It’s Up to Small Businesses to Lead the Economic Recovery

Source: Thinkstock

Source: Thinkstock

“Small businesses have led our comeback from the downturn,” writes Maria Contreras-Sweet, administrator of the U.S. Small Business Administration (SBA) and a member of president Obama’s cabinet. “For 15 straight quarters, small firms have contributed to employment growth — accounting for as much as 80% of job gains in any given quarter.”

These statements, written in a blog post, came on the heels of the latest jobs report from the Bureau of Labor Statistics (BLS), in which it was reported that the economy added 321,000 jobs in November. Not only that, but November also marked the 57th straight month in which the economy did add jobs, the longest streak on record. Although the headline unemployment rate held steady at 5.8% and the number of unemployed held at roughly 9.1 million individuals, it’s still good news. The data shows that the economy continues to claw ahead despite sluggishness and low traction over the past few years.

The success of small businesses has long been connected to the overall strength of the economy, and with the apparent surge in hiring from the country’s smallest enterprises, it’s easy to conclude that Americans must be feeling pretty good. Contreras-Sweet credits small business growth, entrepreneurs, and startups with making the biggest impact when it comes to job growth. Contreras-Sweet also gives plenty of credit to President Obama and the success of his policies following the financial crisis and subsequent recession (although many would argue the opposite).

“This new trajectory is attributable to the success of America’s entrepreneurs and the resurgence of our nation’s small businesses,” Contreras-Sweet says. “About 7 million of the 10.9 million jobs we’ve added back were created not by large corporations, but by startups and small enterprises.”

Quantity versus quality

Now that the job market is on a positive trajectory and employment is approaching something resembling full, the conversation about the labor market has started focusing on quality rather than quantity. The total number of jobs may have bounced back, but wage stagnation has been a serious issue during the recovery. Many workers are still earning less than they were a few years ago.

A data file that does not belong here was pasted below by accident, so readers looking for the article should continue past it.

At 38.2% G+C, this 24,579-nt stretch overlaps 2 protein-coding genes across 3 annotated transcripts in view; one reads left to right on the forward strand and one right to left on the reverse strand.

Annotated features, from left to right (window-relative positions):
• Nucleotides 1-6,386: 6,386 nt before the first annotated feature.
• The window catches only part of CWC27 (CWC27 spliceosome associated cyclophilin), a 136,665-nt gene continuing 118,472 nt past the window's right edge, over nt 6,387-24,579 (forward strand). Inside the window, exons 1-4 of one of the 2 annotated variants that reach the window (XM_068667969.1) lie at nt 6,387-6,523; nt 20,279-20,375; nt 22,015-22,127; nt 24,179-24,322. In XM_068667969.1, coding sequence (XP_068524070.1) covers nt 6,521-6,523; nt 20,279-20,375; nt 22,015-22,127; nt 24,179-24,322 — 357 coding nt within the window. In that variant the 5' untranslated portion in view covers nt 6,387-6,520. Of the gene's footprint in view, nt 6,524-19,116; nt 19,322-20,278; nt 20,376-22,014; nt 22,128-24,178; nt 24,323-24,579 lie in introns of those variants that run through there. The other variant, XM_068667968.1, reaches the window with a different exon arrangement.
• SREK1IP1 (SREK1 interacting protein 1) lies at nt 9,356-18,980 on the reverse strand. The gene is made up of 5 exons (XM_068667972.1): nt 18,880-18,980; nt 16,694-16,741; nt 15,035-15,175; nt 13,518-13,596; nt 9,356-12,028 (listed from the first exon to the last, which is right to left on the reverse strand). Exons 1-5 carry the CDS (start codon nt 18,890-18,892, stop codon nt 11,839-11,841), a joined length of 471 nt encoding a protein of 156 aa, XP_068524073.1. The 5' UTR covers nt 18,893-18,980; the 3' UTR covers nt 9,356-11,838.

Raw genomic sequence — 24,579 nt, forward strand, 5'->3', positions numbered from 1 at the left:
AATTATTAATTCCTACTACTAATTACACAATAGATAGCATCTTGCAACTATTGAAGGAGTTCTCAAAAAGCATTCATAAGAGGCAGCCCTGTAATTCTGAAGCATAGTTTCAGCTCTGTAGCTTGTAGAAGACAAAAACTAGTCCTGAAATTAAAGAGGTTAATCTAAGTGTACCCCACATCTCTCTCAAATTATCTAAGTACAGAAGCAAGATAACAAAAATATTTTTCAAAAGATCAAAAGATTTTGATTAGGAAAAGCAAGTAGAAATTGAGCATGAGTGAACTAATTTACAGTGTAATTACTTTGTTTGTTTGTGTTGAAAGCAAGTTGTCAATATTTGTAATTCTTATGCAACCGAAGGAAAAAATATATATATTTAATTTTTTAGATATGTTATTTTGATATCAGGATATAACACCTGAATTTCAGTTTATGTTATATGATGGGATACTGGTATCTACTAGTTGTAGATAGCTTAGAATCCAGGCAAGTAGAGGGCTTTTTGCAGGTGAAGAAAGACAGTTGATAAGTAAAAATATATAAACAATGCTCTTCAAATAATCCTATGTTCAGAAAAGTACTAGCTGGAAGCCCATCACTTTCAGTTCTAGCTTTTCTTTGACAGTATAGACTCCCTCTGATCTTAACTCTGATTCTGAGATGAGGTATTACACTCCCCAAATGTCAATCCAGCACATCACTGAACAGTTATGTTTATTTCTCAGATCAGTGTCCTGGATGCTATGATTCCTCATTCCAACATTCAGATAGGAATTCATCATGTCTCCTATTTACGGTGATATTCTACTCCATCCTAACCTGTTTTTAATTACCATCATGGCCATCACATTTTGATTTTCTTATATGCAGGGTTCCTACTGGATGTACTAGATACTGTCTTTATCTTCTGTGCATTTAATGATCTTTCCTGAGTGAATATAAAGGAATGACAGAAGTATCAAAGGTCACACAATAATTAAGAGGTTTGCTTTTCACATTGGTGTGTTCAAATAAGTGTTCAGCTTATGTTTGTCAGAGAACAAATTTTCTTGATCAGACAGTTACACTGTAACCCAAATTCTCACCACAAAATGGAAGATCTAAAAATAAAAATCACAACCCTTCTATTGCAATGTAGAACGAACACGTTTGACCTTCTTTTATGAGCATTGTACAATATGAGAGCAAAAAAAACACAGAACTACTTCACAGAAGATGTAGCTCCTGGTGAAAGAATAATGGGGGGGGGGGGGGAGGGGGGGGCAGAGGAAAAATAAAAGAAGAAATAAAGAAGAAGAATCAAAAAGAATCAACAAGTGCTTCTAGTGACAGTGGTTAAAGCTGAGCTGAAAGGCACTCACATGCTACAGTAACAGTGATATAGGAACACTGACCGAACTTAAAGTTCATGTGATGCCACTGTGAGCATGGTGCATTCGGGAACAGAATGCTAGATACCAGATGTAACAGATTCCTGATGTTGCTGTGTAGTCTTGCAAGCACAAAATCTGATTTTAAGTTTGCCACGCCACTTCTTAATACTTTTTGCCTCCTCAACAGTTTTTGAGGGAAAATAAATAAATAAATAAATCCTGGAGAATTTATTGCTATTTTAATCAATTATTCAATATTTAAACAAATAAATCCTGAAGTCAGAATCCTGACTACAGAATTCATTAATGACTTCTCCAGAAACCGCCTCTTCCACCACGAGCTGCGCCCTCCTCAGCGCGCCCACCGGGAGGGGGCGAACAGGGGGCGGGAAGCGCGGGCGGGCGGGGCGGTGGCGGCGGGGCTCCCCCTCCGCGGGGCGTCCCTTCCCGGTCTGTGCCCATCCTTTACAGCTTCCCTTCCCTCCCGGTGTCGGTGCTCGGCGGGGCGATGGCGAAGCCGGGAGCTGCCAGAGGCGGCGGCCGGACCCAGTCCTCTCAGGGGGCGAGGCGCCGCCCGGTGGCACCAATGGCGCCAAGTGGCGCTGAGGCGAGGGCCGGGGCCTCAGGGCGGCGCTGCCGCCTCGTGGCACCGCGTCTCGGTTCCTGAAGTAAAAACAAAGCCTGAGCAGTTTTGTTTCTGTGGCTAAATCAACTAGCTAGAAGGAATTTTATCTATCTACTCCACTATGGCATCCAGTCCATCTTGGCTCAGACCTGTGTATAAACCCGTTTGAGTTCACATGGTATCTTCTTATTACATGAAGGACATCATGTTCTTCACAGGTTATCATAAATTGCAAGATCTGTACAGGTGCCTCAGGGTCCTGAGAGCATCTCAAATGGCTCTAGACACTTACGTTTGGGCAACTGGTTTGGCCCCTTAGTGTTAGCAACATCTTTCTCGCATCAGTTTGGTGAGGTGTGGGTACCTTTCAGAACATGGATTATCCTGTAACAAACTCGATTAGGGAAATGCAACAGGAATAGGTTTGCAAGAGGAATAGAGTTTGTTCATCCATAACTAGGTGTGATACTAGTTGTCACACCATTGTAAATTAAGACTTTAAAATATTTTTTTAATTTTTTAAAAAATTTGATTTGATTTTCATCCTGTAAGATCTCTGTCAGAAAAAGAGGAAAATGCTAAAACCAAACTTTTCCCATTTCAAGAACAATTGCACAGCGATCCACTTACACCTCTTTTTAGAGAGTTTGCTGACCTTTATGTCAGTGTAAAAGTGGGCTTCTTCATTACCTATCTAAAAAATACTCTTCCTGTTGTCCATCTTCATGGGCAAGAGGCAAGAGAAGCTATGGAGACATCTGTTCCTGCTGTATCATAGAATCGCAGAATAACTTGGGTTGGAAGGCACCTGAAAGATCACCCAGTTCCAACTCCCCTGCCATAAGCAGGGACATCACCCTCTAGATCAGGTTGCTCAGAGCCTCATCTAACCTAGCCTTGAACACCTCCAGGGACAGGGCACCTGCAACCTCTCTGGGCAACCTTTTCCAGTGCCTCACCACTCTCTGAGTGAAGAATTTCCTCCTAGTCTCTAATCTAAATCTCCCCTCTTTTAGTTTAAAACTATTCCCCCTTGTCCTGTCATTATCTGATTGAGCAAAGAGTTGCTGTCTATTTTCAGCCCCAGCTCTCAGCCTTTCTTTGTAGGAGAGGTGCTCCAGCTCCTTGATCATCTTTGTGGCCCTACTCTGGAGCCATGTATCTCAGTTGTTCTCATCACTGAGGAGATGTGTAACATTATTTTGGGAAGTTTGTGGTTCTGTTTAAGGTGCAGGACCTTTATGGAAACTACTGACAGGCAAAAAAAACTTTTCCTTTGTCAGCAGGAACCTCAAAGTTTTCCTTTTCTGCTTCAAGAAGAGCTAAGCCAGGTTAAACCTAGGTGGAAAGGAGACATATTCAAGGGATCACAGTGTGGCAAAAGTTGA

According to an analysis by The Russell Sage Foundation, the all-important middle class is 20% poorer now than it was 20 years ago. This, according to the study, is because wealth losses and gains during periods of economic recession or growth are generally not distributed evenly. Pointedly, much of the wealth generated by the recent recovery has been strictly financial in nature — think of the enormous rise in stock prices. Meanwhile, much of the damage inflicted by long-term unemployment has hit middle- and lower-income Americans the hardest.

But there has been at least one glimmer of good news on the wage front. Average hourly earnings did go up, albeit slightly, for the largest increase since the summer of 2013. “Average hourly earnings for all employees on private non-farm payrolls rose by nine cents to $24.66 in November, the BLS says. “Over the year, average hourly earnings have risen by 2.1%. In November, average hourly earnings of private-sector production and non-supervisory employees increased by four cents to $20.74.”

Not all jobs are created equal

Another caveat to the November jobs report is that it typically marks the beginning of the holiday season in the United States — a season in which many companies hire en masse to ensure stores are manned and stocked, ready for the onslaught of shoppers that annually fill shopping malls and department stores. The issue with these positions is that they are typically part-time, seasonal, low-paying gigs, which may inflate employment figures but not actually create a lot of lasting value economically.

It’s still a positive thing to have people getting back to work, even if it means taking on another seasonal, part-time job, to augment current earnings. But a good portion of the jobs that were added weren’t necessarily only from the holiday hiring spree. During an interview with PBS Newshour, Diane Swonk, an economist with Mesirow Financial, says that is good news, but there is a flip-side.

“We had some really good-quality jobs, which in the last six months, we have started to see some good-quality jobs come back. That’s the good news,” she said. “Some of these full-time jobs — business services used to be something — the temporary hires is what we used to talk about. These are not temporary hires. These are full-time hires and these are full-time jobs. On the other side of it, still a large majority of these jobs are minimum-wage jobs.”

Again, though there was a bit of wage growth, minimum-wage positions are still an issue to be addressed. Now that the number of jobs (and the related unemployment rate) have returned more or less to normal, wages will be the next big item on the agenda for economists and policymakers to tackle.

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